July 23, 2014

If Then … Why Not Now?

Filed under: Politics — Steve Ruis @ 11:54 am
Tags: , , , , ,

Imagine the Earth in the fairly near future (something media moguls are doing with great regularity). The environment has gone to pot and we are looking to a technological bailout. At that point in time we have invented a viable space craft and had located and scouted a habitable planet around our nearest neighbor, Alpha Centauri. So we built a space ark. Every able bodied American was invited to go. Some didn’t, most did. And the trip was on!

When we got where we were going we checked in with the scientific rovers which had been mapping the surface and analyzing the ecosystem of our new home. Apparently the soils would accept our seeds and the water was clean and the skies clear enough, so we landed and began to till fields and build shelters. We built dormitories to live in. We built medical facilities and schools for our kids. Everybody chipped in, doing either what they were best at or just what needed doing. Ph.D.s swept floors, English teachers cooked, Sanitation workers built things. Whatever it took.

Scrounging teams located materials to make bricks from and mortar. Others found trees suitable for timber for additional building projects. The race was on. The colony had to be self-sustaining before the supplies on the ship ran out.

Priorities were placed on identifying sources of medicinals and nutrients and dealing with human wastes safely. Local flora and fauna were characterized by threat level. When anyone was hungry they were fed. If anyone got sick, they were treated and examined carefully because of the fear of infectious diseases with which we were unfamiliar. When anyone tired, they had a cot to sleep on.

We were all in it … together.

This is a not uncommon science fiction scenario. I have read this story dozens of times with various twists, but the core, as described above, stays pretty much the same because to do otherwise would be abysmally stupid. It is the only way to save a viable gene pool and provide for our continuing existence.

So … if we would do this then, why not now? Why do we not treat every living person as valuable in some way. I have taught college students chemistry and I have cleaned toilets, both for pay. I am not more proud of one than the other. Both were things that needed doing. I have tried to live my life honoring people for what they contribute. If you think some contribute less than others, you are right. Children are particularly useless, but we keep them anyway. We should not be abandoning “others” for the bullshit reasons we currently have.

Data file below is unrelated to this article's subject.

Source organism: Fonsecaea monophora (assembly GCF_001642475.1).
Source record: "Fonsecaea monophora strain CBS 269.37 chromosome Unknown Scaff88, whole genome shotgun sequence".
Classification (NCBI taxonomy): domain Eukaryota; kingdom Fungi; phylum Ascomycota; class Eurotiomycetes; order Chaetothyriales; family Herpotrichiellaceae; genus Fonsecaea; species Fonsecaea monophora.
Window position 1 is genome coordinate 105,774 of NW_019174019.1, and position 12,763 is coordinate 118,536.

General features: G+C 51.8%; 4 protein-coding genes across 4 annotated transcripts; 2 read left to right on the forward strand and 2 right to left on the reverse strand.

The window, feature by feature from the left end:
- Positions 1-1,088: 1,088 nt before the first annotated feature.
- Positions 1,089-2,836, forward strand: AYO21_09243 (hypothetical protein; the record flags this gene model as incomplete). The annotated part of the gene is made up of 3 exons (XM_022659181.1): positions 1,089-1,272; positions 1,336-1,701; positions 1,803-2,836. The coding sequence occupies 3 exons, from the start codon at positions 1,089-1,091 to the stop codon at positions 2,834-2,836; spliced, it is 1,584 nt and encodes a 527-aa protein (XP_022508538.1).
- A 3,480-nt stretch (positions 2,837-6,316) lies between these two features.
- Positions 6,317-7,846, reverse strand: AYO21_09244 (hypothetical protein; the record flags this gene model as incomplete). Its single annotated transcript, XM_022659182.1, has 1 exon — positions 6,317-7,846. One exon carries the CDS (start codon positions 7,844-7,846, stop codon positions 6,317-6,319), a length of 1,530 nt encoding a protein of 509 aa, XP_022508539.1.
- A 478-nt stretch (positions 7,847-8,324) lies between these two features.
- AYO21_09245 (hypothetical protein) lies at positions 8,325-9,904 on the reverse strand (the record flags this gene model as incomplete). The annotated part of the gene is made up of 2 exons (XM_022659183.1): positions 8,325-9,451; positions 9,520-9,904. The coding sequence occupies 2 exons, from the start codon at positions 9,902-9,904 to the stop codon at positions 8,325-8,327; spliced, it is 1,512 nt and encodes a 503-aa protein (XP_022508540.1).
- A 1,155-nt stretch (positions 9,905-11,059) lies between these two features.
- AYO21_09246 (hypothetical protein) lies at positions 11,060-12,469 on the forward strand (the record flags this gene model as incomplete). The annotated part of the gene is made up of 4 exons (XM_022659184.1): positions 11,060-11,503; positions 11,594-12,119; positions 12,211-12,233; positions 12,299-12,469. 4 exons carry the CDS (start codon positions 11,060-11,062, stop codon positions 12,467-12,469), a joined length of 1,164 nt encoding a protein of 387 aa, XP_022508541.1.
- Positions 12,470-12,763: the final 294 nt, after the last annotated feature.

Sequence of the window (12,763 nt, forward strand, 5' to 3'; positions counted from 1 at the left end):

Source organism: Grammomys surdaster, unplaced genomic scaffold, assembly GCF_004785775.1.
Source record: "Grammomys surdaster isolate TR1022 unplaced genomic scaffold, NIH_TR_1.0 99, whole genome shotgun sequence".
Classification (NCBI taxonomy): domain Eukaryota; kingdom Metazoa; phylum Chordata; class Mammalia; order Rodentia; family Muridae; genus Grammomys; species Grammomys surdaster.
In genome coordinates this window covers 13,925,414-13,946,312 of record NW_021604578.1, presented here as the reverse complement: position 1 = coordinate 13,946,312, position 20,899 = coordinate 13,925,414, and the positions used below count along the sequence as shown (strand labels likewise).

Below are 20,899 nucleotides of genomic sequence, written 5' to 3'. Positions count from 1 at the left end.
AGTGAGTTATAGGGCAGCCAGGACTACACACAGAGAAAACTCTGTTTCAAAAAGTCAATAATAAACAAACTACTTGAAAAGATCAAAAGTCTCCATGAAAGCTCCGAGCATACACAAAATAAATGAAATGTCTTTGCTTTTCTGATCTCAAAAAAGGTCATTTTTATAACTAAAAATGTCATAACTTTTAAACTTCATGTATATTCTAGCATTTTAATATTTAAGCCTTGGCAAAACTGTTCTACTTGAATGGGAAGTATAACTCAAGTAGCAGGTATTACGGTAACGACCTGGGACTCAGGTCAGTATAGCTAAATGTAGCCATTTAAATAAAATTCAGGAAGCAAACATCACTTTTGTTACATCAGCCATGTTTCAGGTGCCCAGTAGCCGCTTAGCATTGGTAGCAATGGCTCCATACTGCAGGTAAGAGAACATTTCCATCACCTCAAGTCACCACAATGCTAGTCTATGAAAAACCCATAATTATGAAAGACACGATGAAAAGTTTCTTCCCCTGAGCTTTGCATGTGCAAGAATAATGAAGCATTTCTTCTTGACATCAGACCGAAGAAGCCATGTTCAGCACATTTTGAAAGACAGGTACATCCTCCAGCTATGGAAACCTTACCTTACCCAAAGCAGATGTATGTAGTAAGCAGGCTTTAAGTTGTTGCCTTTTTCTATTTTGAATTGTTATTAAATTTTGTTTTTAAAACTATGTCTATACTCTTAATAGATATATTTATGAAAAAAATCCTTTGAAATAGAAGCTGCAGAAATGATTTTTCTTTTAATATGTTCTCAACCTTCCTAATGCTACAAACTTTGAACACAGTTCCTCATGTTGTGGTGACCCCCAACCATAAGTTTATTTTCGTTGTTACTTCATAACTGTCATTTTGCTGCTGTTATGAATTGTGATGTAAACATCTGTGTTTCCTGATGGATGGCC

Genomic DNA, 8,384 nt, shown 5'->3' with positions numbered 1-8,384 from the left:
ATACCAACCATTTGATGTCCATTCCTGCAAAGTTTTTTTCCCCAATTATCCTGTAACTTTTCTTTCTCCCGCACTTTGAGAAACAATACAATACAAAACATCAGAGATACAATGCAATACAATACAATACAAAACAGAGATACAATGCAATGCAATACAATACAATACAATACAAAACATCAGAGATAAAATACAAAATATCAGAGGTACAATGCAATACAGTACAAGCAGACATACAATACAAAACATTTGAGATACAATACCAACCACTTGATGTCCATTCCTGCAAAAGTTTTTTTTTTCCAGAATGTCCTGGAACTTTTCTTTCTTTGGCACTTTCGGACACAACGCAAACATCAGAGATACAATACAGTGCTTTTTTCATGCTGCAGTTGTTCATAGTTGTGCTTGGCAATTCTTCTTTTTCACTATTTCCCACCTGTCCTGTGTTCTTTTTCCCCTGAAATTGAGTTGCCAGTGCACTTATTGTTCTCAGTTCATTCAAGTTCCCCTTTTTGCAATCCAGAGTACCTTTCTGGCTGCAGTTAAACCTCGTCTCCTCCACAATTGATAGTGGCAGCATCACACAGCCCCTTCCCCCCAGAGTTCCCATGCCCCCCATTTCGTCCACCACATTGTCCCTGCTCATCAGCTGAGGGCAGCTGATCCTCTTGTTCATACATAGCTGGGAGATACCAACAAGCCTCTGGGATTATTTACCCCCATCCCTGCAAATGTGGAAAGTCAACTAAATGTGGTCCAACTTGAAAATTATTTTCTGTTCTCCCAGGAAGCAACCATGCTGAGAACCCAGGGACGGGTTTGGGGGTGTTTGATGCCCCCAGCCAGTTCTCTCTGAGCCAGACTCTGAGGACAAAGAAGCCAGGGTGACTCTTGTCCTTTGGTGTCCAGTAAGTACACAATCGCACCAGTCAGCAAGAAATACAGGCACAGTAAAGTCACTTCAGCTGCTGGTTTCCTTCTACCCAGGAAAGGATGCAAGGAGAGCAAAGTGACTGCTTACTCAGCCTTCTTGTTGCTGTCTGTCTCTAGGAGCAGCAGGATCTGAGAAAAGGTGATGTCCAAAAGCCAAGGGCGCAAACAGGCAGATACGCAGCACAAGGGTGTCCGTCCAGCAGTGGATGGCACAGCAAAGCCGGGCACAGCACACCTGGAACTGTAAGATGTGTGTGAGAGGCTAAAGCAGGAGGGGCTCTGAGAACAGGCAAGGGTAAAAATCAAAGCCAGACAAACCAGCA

We are all in this together. Currently our “space ark” is the good ship “Earth.”

July 22, 2014

Accident, My Ass!

I am reading too many statements about the downed Malaysian airliner like this one “And so what this chain of reasoning leads us to is the conclusion that if Russian- or Russian-backed forces shot down the aircraft, it was very likely a tragic accident.”

Accident, my ass. The only way this was an accident was if somebody tripped and fell on the launch button while the missile was oriented in exactly the direction that would lead it to the plane. The odds on this being an accident are almost exactly zero. That missile had to have been set up, prepared, aimed, and launched deliberately. The misidentification of the plane, if there was one, was a mistake, but not an accident. People who make mistakes that injure other people are criminally liable. Accidents and acts of god, etc. are not.

This was criminal.

July 21, 2014

Self Baring Time (An Exposé!)

On the jumbledmind blog, a poster was shared with a simple message supplied by a quotation:

“The idea that some lives matter less is the root of all that is wrong with the world.”
Dr. Paul Farmer

When I read this I felt a strong urge to explain where my posts come from and to define myself a little better. Basically this quote is close to the root of who I think I am. And I do not want to get into a “would you trade your life with someone in Bangladesh” discussion as those are quite fruitless. But something I would vote for, support, and gladly pay the taxes for is a guarantee to American citizens of shelter, food to eat, and basic medical care as a right of citizenship.

Oh, I can hear the conservatives howling already. Words like “undeserving,” “unworthy,” and “sending the wrong message,” and … well, you know. “Sending the wrong message …”: like if you are hungry, we will feed you; if you are cold, we will provide a warm, safe, place to sleep; if you are ill, we will give you medicine. That message? Isn’t that the message we give to our own children, that we will protect them and feed them, and heal them, etc.?

So, why would total strangers merit something like the treatment we provide our kin?

Well for one, it would probably be cost effective. Consider the measles outbreaks we have had because of stupid middle class people not vaccinating their children. Yet, we have allowed all kinds of poor people to wander around with flu, measles, tuberculosis and other infectious diseases for decades; how is that not the same kind of mistake? Do we not pay a price for that in excessive health care costs and unnecessary illnesses with their loss of productivity?